In a previous post, Social Deconstruction I reflected on a barrier that had been put up on a Thursday, and by Sunday, completely bypassed. I had recent cause to revisit that area again recently and
as you can see, an actual, real gate has been put into the fence. The power of the crowd basically overruled the original intent of the landowner.
Of course, this could have been done from day one.
This is true in the IT world. How often has the security department come and said, “we’re implementing this new security policy” with little input from actual users and are surprised when users get frustrated and try to bypass the new security feature. I had this happen at a client of mine. In the case of the fence above, people bypassed the security the fence builders wanted (presumably to reduce liability), and by doing so, increased their chance of getting hurt (and ironically, presumably increasing liability).
One of the security features that I think annoys most of us are passwords, or more accurately arcane password requirements. For example, some systems require a certain amount of complexity, but don’t necessarily tell you what the rules for complexity actually are! Yes, I’ve had that happen. Turns out they required special characters, but, only a specific subset of special characters and the ones I tried weren’t on that subset.
Now a minimum password length, makes sense. A one character password can be cracked by anyone. But, what about short maximum password lengths? Yes, perhaps that was a good idea when memory and storage were scarce (ok even then, not a great idea) but not so much these days. Yet, I know at least one system where your password has to be between 8 and 14 characters.
Another annoyance is the “must change every N days” where often N is something like 90 (though I’ve seen even lower). What does this mean? Folks end up with passwords like: Secur3Passwrd$1, Secur3Passwrd$2, Secur3Passwrd$3, etc.
Truth is, many of the so called password rules, actually encourage us to create lousy password, and so we repeat stuff, or write it down or take other steps that make it easier for to use them, but also as a byproduct weaken passwords.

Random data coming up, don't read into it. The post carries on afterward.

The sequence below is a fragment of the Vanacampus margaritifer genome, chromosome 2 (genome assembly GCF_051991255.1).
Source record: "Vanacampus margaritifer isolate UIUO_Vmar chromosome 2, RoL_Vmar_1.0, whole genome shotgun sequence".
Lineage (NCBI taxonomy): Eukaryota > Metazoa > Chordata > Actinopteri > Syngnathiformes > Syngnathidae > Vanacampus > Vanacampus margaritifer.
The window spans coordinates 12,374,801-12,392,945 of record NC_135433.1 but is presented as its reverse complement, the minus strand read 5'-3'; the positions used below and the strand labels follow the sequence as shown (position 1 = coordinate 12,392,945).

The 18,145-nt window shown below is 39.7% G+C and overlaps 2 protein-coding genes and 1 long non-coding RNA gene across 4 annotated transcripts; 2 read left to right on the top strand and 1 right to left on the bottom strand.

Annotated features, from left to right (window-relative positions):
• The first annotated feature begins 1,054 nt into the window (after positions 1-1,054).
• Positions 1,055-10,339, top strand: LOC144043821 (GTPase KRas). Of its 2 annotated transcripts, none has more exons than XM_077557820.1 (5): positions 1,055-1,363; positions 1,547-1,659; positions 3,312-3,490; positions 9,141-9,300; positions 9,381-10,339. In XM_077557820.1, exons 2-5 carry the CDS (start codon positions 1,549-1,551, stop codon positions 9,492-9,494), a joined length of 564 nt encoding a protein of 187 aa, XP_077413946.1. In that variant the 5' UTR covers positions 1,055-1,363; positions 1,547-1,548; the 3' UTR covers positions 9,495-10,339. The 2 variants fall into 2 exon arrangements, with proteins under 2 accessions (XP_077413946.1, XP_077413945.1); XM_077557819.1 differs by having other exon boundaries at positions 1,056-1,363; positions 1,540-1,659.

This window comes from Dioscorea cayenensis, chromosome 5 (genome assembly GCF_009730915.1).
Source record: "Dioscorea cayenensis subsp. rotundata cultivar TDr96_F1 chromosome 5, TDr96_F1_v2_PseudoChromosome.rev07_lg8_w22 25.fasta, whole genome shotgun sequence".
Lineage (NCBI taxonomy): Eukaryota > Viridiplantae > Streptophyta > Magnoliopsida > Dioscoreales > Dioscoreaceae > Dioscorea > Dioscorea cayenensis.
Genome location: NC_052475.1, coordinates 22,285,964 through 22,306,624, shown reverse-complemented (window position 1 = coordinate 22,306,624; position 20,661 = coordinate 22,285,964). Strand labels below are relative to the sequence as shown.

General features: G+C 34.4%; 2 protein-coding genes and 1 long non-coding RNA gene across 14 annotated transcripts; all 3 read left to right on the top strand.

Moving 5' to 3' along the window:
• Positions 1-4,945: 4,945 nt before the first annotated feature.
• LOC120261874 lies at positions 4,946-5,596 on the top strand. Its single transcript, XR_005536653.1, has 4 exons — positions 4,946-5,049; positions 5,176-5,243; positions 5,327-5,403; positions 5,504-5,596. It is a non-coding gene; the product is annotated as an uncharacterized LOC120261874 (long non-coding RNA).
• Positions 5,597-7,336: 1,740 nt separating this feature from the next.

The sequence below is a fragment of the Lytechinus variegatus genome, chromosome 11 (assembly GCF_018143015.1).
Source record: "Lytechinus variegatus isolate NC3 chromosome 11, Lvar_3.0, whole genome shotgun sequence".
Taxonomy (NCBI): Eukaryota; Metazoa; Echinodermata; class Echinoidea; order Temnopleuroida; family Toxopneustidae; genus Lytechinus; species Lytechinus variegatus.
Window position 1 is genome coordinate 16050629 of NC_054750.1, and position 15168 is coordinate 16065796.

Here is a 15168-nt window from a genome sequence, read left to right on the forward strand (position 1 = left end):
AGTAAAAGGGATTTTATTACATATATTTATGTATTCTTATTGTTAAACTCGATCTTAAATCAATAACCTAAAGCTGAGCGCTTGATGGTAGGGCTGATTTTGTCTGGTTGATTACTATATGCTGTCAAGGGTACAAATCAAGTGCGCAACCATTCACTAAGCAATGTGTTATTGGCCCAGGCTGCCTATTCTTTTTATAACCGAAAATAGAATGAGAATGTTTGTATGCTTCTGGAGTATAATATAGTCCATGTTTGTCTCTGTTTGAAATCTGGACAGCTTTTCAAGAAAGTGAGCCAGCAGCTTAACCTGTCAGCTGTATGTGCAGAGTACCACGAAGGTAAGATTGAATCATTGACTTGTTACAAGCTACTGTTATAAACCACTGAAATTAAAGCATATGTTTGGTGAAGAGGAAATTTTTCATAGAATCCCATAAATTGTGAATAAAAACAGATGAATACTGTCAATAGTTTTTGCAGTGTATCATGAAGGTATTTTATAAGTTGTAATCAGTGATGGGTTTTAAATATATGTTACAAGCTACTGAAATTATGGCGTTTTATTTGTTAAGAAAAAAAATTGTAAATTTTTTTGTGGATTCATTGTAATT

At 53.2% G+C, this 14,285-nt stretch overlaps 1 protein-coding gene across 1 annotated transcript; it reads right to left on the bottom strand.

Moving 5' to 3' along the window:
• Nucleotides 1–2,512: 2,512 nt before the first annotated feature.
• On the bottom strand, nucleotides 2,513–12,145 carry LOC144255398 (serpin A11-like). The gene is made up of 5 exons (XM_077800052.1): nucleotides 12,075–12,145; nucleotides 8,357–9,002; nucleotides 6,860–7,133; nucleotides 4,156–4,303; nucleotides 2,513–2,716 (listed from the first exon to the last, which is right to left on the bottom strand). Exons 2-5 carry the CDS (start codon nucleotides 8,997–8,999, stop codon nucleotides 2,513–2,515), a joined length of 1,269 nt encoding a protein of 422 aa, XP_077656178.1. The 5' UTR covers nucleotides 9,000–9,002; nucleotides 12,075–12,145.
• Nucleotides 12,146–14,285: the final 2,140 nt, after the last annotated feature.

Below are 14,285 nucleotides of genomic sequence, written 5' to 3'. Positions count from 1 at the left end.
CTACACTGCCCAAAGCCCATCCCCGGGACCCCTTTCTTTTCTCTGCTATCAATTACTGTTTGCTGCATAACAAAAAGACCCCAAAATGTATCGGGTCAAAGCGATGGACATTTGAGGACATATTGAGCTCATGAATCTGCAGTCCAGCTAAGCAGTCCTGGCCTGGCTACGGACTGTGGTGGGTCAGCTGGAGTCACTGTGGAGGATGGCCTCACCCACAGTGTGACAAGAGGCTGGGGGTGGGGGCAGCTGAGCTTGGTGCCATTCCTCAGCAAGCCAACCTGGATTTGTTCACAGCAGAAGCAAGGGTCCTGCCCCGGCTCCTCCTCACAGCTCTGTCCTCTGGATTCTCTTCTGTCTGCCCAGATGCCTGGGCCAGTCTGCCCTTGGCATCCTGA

The National Institute of Standards and Technology recently released an updated set of guidelines: NIST 800-63B that discuss good password requirements (note I have NOT read the entire document, just large portions of it). Spycloud has a decent review here: New NIST Guidelines Acknowledge We’re Only Human. I’m not going to recap the recap here, but I will add what I generally do:
- I use a password manager. You can read reviews for finding one that best meets your needs. Personally, I use one that does NOT have storage on the cloud. While in theory they’re encrypted and secure, I get paranoid. (Yes, I do recognize if someone compromises my desktop, they can get access to my local password manager. But on the other hand, if they get access to my desktop, they can probably just install a keyboard logger and I’m hosed anyway.)
- I use a different password, automatically created by the above password manager for nearly every site of system I log into. This ends up meeting most (but not all) of the NIST suggestions (they’re certainly NOT easy to remember, but they don’t have dictionary words, can be as long as I need, most likely are NOT in a previous breech, etc.)
Note, I said most, not all. There’s a few places I used passwords I can remember. These are systems I interact with on a daily or near daily basis, such as my desktop, AND the password manager itself. There would be no point to have a password manager if I couldn’t log into it, or if the password were so simple anyone could guess it.
So, I make sure these passwords are easy to remember, but extremely hard to guess. (For example, they do NOT include the name of my first dog, my mother’s maiden name, etc.)
In conclusion, if you’re in charge of security, make it usable, or else people WILL try to bypass it, simply to get the job done. And, remember, you’re always in charge of your own security, so make it usable, but secure.